He looked at me like I had lost my mind saying, "Well, that's not what I meant," to which I responded, "But there are many different meanings to what you said. Now let's wrap!" Totally frustrated, he said, "We can't even continue this discussion." "You are exactly right," I responded. "We cannot continue until I am willing to understand what you meant by what you said. There are not many meanings to what you said. Only one! And if I refuse to find the exact meaning for what you said, intelligent communication comes to a halt. We cannot go on further until I am willing to understand the single sense you have in mind by what you have said. And I am simply insisting that you allow the Apostle Paul the same privilege that you are expecting. There are not many different interpretations. There may be forty suggested interpretations for that verse but I guarantee you that thirty-nine of them are wrong and maybe all forty. There is one, and only one, interpretation of any passage of scripture."
Jeff, that is the bottom line in understanding any communication. There is no more abused principle in the history of interpretation of the Word of God than the principle of the single sense. Whether by ignorance or design, great harm has been brought to the cause of Christ by the use of sensus plenior.
E. D. Hirsch is right on target in stating "if the meaning of a text is not the author's, then no interpretation can possibly correspond to the meaning of the text."1 Indeed, it amounts to the removal of the author and, in the case of the scripture, therefore, the elimination of its authority which is supplanted by the reader.
To be the recipient of the revelation of God is a stupendous privilege, and privilege begets responsibility. Thus, Paul says to the Corinthians: "Let a man so consider us, as servants of Christ and stewards of the mysteries of God. Moreover it is required in stewards that one be found faithful" (1 Cor. 4:2). Thus, he admonishes his understudy, Timothy, to "Be diligent to present yourself approved to God, a worker who does not need to be ashamed, rightly dividing thee word of truth" (2 Tim. 2:15). Little wonder that James (likely the half-brother of Jesus) warns: "My brethren, let not many of you become teachers, knowing that we shall receive a stricter judgment" (James 3:1). Yes, privilege begets responsibility and the greater the privilege, the greater the responsibility. We understand, then, why the aged Apostle John gives the final warning in the Scripture: "I testify to everyone who hears the words of the prophecy of this book: if anyone adds to them, God shall add to him the plagues which are written in this book; and if anyone takes away from the words of the book of this prophecy, God shall take away his part from the tree of life and from the holy city, which are written in this book. He who testifies to these things says, Yes, I am coming quickly"(Rev. 22:18-20). Truly, playing fast and loose with God's revelation is dangerous business. And creating plural meanings not found in the text will be found worthy of loss of reward at the bema (2 Cor. 5:10)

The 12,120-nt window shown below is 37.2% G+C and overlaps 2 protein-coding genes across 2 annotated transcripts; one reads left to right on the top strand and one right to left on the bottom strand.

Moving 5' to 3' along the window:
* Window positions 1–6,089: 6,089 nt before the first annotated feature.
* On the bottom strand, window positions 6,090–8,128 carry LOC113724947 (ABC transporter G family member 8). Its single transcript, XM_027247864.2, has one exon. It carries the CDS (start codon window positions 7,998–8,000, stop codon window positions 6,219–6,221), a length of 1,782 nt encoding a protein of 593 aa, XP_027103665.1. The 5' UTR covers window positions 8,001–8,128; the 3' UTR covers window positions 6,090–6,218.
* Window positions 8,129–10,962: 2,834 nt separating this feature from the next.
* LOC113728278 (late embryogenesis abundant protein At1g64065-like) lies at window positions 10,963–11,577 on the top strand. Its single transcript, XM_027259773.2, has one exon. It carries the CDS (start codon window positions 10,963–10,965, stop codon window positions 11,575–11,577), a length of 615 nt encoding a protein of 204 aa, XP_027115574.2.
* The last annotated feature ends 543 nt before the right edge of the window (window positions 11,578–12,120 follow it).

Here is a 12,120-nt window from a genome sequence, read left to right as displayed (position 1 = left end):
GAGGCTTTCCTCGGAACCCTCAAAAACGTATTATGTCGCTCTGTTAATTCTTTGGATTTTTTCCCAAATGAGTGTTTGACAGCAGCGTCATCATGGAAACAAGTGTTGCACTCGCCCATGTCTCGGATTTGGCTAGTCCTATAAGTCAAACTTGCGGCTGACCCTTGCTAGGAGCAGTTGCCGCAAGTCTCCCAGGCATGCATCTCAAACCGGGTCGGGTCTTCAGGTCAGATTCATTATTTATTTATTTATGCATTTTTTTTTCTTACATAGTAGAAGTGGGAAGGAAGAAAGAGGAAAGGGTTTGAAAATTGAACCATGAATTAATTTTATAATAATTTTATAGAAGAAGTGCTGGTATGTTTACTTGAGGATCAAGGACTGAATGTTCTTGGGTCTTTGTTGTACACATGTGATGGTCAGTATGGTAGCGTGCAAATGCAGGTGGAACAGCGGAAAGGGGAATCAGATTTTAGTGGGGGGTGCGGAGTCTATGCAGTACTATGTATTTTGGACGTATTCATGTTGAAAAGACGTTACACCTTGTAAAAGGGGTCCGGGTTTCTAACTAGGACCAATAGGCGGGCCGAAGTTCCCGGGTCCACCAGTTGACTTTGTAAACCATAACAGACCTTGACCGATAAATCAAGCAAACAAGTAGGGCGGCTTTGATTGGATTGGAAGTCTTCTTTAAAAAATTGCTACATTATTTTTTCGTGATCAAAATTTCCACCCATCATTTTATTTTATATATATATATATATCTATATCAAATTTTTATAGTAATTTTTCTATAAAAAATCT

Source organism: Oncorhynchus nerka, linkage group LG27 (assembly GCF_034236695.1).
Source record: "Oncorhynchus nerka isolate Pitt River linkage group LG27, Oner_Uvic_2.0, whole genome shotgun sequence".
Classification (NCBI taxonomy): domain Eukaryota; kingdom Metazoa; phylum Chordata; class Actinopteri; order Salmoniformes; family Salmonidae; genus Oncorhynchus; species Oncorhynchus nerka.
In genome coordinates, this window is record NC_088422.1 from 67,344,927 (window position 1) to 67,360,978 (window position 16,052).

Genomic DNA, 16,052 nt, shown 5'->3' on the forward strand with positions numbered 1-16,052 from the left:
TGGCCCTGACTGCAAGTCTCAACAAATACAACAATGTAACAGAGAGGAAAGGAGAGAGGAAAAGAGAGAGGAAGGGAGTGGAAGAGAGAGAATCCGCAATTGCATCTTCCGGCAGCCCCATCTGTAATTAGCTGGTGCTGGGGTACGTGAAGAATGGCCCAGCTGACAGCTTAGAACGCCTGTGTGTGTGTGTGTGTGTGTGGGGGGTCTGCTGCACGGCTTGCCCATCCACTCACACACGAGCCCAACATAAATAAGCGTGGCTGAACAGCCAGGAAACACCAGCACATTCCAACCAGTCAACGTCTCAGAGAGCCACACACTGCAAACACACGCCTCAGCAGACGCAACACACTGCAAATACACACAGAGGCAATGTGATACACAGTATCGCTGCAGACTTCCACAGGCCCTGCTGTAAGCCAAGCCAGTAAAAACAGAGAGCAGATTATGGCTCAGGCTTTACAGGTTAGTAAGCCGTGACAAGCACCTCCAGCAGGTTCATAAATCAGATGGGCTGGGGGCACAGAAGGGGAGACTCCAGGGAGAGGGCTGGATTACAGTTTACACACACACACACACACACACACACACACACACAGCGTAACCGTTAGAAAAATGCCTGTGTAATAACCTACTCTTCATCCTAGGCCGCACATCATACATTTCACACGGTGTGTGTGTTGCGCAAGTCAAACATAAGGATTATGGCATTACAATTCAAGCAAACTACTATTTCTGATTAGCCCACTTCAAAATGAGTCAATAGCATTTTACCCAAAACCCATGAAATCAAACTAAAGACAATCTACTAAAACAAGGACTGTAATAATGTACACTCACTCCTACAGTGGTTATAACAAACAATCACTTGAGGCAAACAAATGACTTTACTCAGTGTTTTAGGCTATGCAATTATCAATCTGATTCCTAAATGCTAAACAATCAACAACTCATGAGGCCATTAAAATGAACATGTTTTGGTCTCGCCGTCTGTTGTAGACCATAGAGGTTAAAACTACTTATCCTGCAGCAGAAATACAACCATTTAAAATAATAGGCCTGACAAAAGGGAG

I conclude page one with the sound of antiquity, William Tyndale declared, "Thou shalt understand, therefore, that the Scripture hath but one sense, which is the literal sense. And that literal sense is the root and ground of all, and the anchor that never faileth, whereunto if thou cleave thou canst never err not go out of the way. And if thou leave the literal sense, thou canst not but go out of the way. Nevertheless, the Scripture uses proverbs, similitudes, riddles, or allegories, as all other speeches do; but that which the proverb, similitude, riddle, or allegory signifieth is ever the literal sense, which thou must seek out diligently."2
The Basic Principle of Interpretation
1 'E. D. Hirsch, Jr., Validity in Interpretation (New Haven: Yale University Press, 1967), p. 5.
Adapted from an article by Earl Radmacher
2 Quoted by J. I. Packer, 'Fundamentalism 'and the Word of God (Grand Rapids: Wm B.Eerdmans,
Publishing Co. 1959), p. 103.
Thank you for bringing up this point. Yes, what I have written can sound quite a bit like a rebellious teenager saying, "But Dad, you don't understand the situation." Actually, Dad DOES understand the situation, and gave you his rules so you would do his will instead of yours in that situation!
Caution against veering off into that kind of thinking has held me back from taking this interpretation of Romans 13 for some time.
But there is a substantial difference here between the kind of childish thinking I did along those lines as a teen (yes, I did the very same thing you did) and what we are considering here.
Me as a teenager:
"I don't really want to obey my parents, and here is a situation that may provide an excuse for not obeying."
"Some of the best Christian preachers and politicians of the 17th, 18th, and 19th centuries found it right to disobey their governments when they acted unconstitutionally, even to the point of taking up arms. How did they reconcile that with the command of Romans 13? I sincerely wish to obey God, with right interpretation and application of the scriptures."
Love in Christ,
I agree heartily with what you have written. But I am not sure where you are aiming the warning you are giving.